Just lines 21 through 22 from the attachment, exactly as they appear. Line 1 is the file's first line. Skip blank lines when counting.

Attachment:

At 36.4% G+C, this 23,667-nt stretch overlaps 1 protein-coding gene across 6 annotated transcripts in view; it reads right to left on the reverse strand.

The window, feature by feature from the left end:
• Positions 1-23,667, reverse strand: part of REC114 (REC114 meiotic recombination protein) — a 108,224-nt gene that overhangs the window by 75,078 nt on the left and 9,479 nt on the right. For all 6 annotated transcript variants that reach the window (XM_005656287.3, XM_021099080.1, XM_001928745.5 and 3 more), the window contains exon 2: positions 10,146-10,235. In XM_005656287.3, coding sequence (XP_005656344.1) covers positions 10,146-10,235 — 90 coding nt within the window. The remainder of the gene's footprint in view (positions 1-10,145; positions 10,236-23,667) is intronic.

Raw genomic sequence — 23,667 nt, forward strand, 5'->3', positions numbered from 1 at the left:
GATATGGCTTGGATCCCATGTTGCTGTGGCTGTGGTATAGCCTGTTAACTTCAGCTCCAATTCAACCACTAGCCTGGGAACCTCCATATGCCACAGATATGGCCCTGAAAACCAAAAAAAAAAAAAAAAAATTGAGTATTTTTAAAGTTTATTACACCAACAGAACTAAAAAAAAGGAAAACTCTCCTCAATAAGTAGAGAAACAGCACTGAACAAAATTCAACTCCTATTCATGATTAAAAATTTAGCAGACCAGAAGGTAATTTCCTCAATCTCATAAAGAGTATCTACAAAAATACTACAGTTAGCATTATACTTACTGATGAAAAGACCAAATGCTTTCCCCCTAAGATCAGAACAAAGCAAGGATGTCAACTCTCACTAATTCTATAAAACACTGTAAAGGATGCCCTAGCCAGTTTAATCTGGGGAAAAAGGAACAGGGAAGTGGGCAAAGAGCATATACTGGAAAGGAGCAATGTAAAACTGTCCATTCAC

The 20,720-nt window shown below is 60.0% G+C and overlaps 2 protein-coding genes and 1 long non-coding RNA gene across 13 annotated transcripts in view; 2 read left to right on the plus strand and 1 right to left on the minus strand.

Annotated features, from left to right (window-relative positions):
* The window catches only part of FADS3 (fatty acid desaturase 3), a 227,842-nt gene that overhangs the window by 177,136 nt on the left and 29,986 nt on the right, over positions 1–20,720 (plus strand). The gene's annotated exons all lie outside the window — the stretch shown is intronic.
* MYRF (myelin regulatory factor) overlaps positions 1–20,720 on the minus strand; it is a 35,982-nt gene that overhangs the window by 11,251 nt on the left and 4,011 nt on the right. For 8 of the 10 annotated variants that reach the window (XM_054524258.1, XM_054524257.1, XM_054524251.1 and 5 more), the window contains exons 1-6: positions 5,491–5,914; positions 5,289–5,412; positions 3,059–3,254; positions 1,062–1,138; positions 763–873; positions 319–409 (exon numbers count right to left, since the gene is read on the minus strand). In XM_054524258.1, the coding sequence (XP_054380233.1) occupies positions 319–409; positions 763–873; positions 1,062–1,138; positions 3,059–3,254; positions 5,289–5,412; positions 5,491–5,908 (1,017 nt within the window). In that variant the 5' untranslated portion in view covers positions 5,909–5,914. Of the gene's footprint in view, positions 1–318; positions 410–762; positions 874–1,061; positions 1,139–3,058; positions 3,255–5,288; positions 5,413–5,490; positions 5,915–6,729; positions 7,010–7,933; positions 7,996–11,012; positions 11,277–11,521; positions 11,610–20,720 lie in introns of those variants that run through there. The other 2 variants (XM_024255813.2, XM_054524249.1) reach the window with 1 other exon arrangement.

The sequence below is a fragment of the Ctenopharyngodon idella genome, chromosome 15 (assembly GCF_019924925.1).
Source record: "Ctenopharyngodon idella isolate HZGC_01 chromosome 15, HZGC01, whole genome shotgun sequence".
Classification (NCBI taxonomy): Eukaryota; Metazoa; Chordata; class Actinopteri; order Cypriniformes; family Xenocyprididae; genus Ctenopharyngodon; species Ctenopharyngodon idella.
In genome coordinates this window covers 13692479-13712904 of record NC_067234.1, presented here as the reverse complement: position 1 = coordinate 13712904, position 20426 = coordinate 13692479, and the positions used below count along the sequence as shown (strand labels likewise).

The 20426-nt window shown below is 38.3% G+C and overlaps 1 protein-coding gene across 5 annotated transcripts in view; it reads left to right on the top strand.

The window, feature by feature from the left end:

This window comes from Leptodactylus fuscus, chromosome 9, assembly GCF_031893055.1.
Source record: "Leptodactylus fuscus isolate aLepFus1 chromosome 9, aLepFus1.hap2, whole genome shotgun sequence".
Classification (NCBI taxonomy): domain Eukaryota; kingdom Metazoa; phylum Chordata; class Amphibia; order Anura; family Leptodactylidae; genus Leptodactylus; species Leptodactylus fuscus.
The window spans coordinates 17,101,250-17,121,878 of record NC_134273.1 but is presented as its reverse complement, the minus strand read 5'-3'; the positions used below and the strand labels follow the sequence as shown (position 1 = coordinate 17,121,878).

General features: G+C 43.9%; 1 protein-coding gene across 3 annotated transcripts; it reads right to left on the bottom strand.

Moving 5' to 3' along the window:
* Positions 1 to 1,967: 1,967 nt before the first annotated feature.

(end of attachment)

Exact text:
Moving 5' to 3' along the window:
* Positions 1 to 1,967: 1,967 nt before the first annotated feature.